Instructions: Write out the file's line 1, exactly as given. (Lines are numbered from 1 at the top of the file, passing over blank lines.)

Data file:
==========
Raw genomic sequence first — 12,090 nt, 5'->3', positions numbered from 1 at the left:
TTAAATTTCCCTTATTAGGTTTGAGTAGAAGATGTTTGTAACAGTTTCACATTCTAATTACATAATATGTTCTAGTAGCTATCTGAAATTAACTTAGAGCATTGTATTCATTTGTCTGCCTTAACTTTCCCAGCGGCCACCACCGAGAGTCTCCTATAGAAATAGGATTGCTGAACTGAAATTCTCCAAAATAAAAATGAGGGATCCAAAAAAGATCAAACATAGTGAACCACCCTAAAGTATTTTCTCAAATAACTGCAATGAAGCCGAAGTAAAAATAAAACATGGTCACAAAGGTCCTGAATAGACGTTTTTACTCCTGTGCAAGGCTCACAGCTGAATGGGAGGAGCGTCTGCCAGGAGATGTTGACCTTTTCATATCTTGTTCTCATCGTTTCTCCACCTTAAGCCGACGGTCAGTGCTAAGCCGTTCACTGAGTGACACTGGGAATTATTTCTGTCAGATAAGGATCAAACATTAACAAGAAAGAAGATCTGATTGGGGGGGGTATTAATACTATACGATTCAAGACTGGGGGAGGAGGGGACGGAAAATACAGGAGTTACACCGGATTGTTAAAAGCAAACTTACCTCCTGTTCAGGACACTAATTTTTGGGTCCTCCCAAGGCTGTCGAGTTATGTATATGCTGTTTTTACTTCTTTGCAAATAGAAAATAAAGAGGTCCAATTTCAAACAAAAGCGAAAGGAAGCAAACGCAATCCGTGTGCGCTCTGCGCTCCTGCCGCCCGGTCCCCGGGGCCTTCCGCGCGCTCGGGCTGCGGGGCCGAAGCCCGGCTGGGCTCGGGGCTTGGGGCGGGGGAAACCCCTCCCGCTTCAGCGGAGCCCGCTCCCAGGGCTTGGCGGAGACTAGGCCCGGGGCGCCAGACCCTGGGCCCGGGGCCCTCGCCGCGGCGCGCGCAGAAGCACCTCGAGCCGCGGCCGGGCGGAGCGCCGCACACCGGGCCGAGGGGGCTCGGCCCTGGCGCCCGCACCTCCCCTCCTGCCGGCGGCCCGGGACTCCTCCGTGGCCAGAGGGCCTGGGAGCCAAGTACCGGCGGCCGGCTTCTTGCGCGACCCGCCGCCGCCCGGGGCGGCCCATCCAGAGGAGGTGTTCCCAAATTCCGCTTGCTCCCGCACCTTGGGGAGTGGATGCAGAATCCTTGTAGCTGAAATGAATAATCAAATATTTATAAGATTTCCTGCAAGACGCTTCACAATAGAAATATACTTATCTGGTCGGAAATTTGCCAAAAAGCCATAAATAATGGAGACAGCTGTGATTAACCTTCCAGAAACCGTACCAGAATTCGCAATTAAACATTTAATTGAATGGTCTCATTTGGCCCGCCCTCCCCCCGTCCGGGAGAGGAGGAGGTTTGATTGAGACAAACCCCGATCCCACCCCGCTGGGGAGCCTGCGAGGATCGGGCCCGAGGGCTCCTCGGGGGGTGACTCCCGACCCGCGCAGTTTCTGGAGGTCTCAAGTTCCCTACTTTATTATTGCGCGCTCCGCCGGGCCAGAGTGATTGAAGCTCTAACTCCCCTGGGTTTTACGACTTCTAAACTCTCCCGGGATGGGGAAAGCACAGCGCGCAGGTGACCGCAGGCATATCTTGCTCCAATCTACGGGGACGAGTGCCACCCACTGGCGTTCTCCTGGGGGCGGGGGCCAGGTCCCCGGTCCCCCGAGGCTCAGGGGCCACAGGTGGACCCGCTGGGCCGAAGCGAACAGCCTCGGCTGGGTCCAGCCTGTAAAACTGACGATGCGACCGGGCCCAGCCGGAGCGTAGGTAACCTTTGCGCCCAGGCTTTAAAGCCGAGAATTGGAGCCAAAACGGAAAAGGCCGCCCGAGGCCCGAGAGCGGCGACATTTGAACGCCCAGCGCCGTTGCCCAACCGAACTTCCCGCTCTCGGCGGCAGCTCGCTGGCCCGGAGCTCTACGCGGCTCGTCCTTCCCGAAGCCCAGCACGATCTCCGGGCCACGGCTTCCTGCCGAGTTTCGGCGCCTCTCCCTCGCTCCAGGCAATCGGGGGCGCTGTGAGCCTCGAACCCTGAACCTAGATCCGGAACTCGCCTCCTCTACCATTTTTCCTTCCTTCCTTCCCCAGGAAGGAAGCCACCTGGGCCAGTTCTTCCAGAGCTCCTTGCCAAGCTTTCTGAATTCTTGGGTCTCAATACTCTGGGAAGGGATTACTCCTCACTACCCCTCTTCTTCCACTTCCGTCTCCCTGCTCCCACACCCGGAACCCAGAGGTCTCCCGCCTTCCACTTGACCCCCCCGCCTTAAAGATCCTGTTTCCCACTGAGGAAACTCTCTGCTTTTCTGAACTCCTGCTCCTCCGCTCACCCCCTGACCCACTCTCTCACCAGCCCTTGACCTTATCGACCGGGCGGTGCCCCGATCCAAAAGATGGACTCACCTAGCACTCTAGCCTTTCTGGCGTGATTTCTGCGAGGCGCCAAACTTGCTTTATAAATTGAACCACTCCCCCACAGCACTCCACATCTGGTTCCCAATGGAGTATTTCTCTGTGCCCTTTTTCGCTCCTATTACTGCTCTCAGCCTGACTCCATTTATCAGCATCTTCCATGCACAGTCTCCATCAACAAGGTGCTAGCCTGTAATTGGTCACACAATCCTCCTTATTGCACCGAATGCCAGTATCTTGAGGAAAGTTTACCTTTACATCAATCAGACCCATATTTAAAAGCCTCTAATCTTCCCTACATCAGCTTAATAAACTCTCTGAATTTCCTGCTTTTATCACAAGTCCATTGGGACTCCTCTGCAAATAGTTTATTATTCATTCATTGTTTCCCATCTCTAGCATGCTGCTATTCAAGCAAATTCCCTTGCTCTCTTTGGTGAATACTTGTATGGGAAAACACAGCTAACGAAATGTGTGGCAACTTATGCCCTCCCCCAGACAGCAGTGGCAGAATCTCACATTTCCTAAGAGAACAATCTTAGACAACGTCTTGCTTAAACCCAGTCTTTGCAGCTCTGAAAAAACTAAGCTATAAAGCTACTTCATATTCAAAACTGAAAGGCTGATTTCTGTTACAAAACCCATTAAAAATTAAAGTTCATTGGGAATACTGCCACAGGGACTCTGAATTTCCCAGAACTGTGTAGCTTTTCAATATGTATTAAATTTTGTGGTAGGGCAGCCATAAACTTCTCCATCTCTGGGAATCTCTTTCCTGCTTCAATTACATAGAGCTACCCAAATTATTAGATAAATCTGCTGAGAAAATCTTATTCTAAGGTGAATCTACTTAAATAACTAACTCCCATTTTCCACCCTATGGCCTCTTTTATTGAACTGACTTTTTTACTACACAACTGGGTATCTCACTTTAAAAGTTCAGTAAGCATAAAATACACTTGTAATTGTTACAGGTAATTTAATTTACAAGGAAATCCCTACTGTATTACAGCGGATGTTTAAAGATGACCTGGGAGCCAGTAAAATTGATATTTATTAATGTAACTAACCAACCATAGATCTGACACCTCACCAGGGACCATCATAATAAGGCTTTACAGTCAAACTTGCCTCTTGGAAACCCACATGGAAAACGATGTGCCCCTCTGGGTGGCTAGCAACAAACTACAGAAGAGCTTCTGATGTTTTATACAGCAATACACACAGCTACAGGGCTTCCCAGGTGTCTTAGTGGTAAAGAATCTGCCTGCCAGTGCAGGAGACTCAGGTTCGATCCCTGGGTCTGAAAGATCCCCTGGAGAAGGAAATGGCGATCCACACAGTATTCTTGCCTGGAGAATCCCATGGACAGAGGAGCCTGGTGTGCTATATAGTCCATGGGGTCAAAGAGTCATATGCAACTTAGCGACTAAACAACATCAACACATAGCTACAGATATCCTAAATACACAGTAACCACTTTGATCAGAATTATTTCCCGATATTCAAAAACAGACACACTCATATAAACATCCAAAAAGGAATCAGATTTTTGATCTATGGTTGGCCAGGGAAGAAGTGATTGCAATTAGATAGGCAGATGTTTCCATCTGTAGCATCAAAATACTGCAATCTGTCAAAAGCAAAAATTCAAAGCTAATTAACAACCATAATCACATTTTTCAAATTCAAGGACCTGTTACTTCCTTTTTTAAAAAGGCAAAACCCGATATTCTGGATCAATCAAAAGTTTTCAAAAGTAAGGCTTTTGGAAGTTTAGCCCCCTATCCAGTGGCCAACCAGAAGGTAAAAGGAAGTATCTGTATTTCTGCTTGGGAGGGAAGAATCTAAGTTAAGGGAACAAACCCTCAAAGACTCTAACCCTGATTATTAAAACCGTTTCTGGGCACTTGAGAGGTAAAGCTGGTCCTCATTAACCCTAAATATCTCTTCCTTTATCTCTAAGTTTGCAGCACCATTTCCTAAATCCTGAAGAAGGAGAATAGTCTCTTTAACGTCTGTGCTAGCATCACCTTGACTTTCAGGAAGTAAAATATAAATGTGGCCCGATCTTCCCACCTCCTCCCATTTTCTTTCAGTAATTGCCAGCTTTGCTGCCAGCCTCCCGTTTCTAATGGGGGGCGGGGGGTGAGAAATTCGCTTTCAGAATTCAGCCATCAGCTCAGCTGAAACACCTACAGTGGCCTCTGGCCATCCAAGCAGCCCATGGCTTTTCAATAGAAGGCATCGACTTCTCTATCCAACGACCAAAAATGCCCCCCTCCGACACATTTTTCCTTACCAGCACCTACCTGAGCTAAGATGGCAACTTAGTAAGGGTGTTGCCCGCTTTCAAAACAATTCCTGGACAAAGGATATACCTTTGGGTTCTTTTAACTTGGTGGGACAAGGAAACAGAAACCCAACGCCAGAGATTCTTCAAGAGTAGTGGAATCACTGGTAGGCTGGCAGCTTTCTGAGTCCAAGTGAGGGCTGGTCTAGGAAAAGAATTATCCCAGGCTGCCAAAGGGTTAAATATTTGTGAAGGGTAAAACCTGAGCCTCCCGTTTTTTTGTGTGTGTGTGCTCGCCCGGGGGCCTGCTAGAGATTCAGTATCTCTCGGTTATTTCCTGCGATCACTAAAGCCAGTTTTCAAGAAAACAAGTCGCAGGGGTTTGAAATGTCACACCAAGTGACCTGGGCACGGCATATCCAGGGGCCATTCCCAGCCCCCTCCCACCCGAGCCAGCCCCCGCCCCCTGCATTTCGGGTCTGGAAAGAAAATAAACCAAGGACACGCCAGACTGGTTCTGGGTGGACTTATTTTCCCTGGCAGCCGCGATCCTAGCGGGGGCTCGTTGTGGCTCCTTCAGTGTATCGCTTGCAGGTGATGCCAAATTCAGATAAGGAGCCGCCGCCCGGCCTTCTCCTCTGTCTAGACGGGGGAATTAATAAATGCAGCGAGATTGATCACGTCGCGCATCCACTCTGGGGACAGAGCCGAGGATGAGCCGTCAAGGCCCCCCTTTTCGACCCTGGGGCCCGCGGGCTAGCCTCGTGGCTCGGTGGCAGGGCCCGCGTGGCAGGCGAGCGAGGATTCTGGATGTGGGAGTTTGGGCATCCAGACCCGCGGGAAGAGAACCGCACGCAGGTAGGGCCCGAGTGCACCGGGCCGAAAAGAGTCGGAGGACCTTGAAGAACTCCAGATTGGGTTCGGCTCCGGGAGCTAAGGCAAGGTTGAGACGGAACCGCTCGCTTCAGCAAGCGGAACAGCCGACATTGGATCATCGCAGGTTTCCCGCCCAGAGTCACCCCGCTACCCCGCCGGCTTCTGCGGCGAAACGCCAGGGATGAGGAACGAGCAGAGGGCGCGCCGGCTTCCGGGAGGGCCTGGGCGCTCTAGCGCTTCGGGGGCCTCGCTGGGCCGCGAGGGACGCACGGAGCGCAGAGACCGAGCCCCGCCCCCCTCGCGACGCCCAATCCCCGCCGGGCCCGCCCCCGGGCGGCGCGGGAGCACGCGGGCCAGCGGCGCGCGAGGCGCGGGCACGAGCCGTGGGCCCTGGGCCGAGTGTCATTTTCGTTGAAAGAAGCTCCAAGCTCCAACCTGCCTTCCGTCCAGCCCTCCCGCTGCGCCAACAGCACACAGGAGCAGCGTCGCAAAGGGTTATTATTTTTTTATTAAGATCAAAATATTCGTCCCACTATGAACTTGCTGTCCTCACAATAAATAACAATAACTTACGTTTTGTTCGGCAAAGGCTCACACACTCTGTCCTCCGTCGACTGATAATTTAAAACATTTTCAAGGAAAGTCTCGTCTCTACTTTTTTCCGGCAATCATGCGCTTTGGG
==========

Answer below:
Raw genomic sequence first — 12,090 nt, 5'->3', positions numbered from 1 at the left: